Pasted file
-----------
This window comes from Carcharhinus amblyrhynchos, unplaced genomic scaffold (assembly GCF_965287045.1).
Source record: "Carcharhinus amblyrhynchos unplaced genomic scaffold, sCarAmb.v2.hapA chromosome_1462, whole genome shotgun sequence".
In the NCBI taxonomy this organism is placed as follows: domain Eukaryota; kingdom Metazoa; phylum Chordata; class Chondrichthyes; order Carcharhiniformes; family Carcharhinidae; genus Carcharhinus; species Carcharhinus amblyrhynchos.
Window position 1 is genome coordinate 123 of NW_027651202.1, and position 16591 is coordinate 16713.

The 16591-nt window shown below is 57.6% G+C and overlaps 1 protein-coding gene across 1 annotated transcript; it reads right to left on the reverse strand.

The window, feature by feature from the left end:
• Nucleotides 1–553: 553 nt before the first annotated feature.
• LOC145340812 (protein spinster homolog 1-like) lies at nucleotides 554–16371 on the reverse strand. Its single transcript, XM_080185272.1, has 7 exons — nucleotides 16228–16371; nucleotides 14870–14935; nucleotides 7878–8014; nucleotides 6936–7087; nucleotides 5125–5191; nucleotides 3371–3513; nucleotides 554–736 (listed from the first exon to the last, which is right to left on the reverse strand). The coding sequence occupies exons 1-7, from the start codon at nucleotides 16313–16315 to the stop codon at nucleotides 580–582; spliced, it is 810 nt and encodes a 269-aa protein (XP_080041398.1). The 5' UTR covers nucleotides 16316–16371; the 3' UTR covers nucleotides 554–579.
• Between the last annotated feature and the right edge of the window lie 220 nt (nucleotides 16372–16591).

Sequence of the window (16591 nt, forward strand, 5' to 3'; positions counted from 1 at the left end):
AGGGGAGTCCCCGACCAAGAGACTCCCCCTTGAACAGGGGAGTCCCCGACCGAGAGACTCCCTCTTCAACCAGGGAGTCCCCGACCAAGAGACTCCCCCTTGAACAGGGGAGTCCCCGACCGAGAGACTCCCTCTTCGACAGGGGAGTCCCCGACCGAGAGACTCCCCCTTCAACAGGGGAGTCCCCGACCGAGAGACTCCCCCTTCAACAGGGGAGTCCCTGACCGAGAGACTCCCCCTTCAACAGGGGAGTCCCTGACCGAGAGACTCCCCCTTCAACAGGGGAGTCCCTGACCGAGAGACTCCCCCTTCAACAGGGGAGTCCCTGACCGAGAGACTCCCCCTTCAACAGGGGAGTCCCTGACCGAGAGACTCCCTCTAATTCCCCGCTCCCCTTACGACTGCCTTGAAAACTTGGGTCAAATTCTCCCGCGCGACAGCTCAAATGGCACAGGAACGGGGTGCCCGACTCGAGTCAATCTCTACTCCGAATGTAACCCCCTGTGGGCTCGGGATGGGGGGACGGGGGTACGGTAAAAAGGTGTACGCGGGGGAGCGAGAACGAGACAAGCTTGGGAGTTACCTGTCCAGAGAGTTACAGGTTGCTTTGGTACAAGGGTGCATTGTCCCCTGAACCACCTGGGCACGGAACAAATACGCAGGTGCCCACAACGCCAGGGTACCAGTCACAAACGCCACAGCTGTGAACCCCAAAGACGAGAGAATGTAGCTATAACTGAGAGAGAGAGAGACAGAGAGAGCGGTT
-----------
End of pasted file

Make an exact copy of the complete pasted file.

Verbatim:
This window comes from Carcharhinus amblyrhynchos, unplaced genomic scaffold (assembly GCF_965287045.1).
Source record: "Carcharhinus amblyrhynchos unplaced genomic scaffold, sCarAmb.v2.hapA chromosome_1462, whole genome shotgun sequence".
In the NCBI taxonomy this organism is placed as follows: domain Eukaryota; kingdom Metazoa; phylum Chordata; class Chondrichthyes; order Carcharhiniformes; family Carcharhinidae; genus Carcharhinus; species Carcharhinus amblyrhynchos.
Window position 1 is genome coordinate 123 of NW_027651202.1, and position 16591 is coordinate 16713.

The 16591-nt window shown below is 57.6% G+C and overlaps 1 protein-coding gene across 1 annotated transcript; it reads right to left on the reverse strand.

The window, feature by feature from the left end:
• Nucleotides 1–553: 553 nt before the first annotated feature.
• LOC145340812 (protein spinster homolog 1-like) lies at nucleotides 554–16371 on the reverse strand. Its single transcript, XM_080185272.1, has 7 exons — nucleotides 16228–16371; nucleotides 14870–14935; nucleotides 7878–8014; nucleotides 6936–7087; nucleotides 5125–5191; nucleotides 3371–3513; nucleotides 554–736 (listed from the first exon to the last, which is right to left on the reverse strand). The coding sequence occupies exons 1-7, from the start codon at nucleotides 16313–16315 to the stop codon at nucleotides 580–582; spliced, it is 810 nt and encodes a 269-aa protein (XP_080041398.1). The 5' UTR covers nucleotides 16316–16371; the 3' UTR covers nucleotides 554–579.
• Between the last annotated feature and the right edge of the window lie 220 nt (nucleotides 16372–16591).

Sequence of the window (16591 nt, forward strand, 5' to 3'; positions counted from 1 at the left end):
AGGGGAGTCCCCGACCAAGAGACTCCCCCTTGAACAGGGGAGTCCCCGACCGAGAGACTCCCTCTTCAACCAGGGAGTCCCCGACCAAGAGACTCCCCCTTGAACAGGGGAGTCCCCGACCGAGAGACTCCCTCTTCGACAGGGGAGTCCCCGACCGAGAGACTCCCCCTTCAACAGGGGAGTCCCCGACCGAGAGACTCCCCCTTCAACAGGGGAGTCCCTGACCGAGAGACTCCCCCTTCAACAGGGGAGTCCCTGACCGAGAGACTCCCCCTTCAACAGGGGAGTCCCTGACCGAGAGACTCCCCCTTCAACAGGGGAGTCCCTGACCGAGAGACTCCCCCTTCAACAGGGGAGTCCCTGACCGAGAGACTCCCTCTAATTCCCCGCTCCCCTTACGACTGCCTTGAAAACTTGGGTCAAATTCTCCCGCGCGACAGCTCAAATGGCACAGGAACGGGGTGCCCGACTCGAGTCAATCTCTACTCCGAATGTAACCCCCTGTGGGCTCGGGATGGGGGGACGGGGGTACGGTAAAAAGGTGTACGCGGGGGAGCGAGAACGAGACAAGCTTGGGAGTTACCTGTCCAGAGAGTTACAGGTTGCTTTGGTACAAGGGTGCATTGTCCCCTGAACCACCTGGGCACGGAACAAATACGCAGGTGCCCACAACGCCAGGGTACCAGTCACAAACGCCACAGCTGTGAACCCCAAAGACGAGAGAATGTAGCTATAACTGAGAGAGAGAGAGACAGAGAGAGCGGTT